5 Things Virginia: Q&A w/Dr. Aplasca, Mental health interim meeting, Health policy platforms

While DJ is out of office, I’ll be bringing you this edition of 5 Things We’re Watching. I’m the managing editor here at State of Reform where I have my eye on health care and health policy in Virginia and a number of other states.

Feel free to email me any feedback or tips on what you think we should be covering!

Emily Boerger
State of Reform

1. Dr. Aplasca discusses future of behavioral health care

Dr. Alexis Aplasca is the chief clinical officer at the Virginia Department of Behavioral Health & Developmental Services. In this Q&A, Aplasca discusses the integration of evidence-based treatment in behavioral health, new services in the Medicaid behavioral health space, and what she thinks behavioral health will look like post-pandemic.

During the conversation, Aplasca highlighted the complexity of Virginia’s behavioral health care system, but said the state is working to move the system forward. “The changes we’re really working on at the state level is how to decrease that gap between what’s available in the private space versus the public space. And how do we better align the services that are offered, so that the type of care and services that are available regardless of payer is really accessible to every Virginian.”


2. Mental health interim committee meeting

Members of the Joint Subcommittee to Study Mental Health Services in the 21st century met last week to discuss the reorganization of Virginia’s mandatory outpatient treatment guidelines – a policy mental health experts say is confusing, particularly for practitioners. Stakeholders said the current policy is difficult to navigate and needs to be broken into smaller parts. The committee has decided to pull together a task force to work on a new draft of the policy.

The committee also discussed two bills concerning involuntary commitment into state hospitals. The first bill, HB 2329, would require secondary physician approval for early release of certain involuntarily committed individuals, and the second bill, SB 1049, relates to medical record access and discharge participation for individuals assisting in the involuntary commitment process. Our coverage of the full meeting is available here and here.


3. Health platforms of election candidates

A 2020 poll found that 80% of registered voters consider a candidate’s stance on health care to be extremely or very important in influencing their vote. With this in mind, State of Reform Reporter Nicole Pasia took a look at the health policy platforms of the Democrat and Republican candidates in the running for governor, lieutenant governor, and attorney general.

Regardless of who wins, Virginia will soon see the first woman of color elected to the office of lieutenant governor. Del. Hala Ayala, the Democratic candidate, supports implementation of a state reinsurance plan and would prioritize addressing maternal mortality and behavioral health. Her opponent, former Del. Winsome Sears, intends to be a strong pro-life advocate and would focus on pursuing affordable health coverage by increasing competition. Read about the other candidates’ platforms here.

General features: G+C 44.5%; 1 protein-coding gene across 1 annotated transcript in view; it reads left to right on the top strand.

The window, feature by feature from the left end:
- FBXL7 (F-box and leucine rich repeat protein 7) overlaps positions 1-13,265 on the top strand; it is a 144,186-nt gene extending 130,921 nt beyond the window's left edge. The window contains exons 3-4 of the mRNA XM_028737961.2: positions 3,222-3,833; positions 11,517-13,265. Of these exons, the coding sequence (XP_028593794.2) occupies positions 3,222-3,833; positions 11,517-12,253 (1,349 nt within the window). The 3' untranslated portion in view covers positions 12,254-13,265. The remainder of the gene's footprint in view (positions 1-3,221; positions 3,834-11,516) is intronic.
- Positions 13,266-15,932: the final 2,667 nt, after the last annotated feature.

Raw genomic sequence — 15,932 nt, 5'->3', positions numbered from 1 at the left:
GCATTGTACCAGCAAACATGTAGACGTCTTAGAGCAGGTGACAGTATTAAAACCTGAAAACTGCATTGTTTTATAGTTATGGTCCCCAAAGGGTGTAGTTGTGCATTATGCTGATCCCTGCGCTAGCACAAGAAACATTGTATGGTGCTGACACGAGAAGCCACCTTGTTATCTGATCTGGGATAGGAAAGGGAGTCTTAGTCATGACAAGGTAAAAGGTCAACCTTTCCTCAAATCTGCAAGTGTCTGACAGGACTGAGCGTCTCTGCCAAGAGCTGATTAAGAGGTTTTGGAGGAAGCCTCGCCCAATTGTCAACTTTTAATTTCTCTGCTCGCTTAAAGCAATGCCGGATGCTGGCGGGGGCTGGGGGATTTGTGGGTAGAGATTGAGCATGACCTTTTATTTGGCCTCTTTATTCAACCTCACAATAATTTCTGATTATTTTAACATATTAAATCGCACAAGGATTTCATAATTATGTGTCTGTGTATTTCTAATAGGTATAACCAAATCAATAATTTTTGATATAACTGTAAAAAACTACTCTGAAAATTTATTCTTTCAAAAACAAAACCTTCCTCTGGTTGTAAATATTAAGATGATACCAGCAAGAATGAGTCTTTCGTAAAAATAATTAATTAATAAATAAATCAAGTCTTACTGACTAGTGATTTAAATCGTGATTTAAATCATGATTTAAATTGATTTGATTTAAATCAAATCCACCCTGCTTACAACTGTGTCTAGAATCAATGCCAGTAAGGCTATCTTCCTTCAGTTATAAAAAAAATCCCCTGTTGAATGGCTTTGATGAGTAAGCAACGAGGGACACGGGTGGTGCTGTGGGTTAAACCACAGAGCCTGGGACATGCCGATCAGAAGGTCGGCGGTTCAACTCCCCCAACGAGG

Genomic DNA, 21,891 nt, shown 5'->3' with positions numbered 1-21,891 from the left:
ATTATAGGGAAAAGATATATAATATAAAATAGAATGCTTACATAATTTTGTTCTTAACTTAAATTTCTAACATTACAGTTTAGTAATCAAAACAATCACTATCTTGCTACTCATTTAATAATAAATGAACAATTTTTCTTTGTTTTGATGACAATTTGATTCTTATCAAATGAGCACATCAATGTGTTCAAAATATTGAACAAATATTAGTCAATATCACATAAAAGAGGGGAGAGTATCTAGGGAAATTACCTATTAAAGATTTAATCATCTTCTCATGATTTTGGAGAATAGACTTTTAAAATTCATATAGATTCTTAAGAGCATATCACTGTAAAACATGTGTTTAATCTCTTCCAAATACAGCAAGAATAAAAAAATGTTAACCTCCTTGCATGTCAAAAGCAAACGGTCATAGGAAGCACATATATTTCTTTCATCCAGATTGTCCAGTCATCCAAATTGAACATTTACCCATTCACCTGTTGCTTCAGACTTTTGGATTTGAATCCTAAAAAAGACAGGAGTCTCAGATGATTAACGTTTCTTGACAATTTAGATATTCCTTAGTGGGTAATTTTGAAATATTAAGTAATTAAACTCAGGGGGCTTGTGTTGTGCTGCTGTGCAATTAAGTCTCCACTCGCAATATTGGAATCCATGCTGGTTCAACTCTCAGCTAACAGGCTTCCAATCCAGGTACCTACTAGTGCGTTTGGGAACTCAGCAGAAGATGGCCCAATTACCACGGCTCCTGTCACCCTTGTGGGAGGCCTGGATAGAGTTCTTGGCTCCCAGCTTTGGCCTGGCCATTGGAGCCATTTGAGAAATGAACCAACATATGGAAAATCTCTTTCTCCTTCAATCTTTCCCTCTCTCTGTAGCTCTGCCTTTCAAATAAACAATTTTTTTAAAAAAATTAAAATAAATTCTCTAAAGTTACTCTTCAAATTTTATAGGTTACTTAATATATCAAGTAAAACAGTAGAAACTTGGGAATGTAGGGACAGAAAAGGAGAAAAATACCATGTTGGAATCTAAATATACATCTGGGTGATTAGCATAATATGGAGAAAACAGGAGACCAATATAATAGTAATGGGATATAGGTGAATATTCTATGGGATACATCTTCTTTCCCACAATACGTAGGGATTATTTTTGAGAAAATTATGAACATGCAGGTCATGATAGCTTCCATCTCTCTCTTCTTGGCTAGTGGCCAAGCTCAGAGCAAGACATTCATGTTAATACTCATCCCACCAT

4. New federal funds to support Virginia’s underserved communities

The Virginia Department of Health announced yesterday the CDC has awarded $30.6 million to the state to address health inequities exacerbated and created by the COVID-19 pandemic. VDH’s four-prong strategy for the funds revolves around infrastructure, data collection, prevention and control, and working with local partners. About $12.1 million is slated for rural Virginia communities and $14.2 million will be administered through grant programs in communities.

The U.S. Dept. of Health and Human Services also recently announced $4.4 million in funding to support 44 Rural Health Clinics in Virginia. Rural Health Clinics will use the funds “to maintain and increase COVID-19 testing, expand access to testing for rural residents, and broaden efforts to mitigate the spread of the virus in ways tailored to their local communities.”


5. Major health reforms absent in Biden’s budget

President Biden’s first budget submission is surprising in what it omits, says State of Reform Columnist Jim Capretta. Several of the high-profile health proposals from the 2020 campaign – like the public option and Medicare eligibility at age 60 – are mentioned in the budget’s text, but are not tied to specific funding proposals or plans in the budget.

“Perhaps the most glaring omission in the budget,” says Capretta, “is the absence of any proposals to change what Medicare pays hospitals, physicians, and other medical service providers.” Without this, he says Congress will find it difficult to advance cuts as potential offsets for legislation that adds spending elsewhere. Capretta reasons that the lack of detail in the budget for major health policy changes are a signal that Biden has “made the political calculation that it is not possible to get most of them enacted in this Congress.”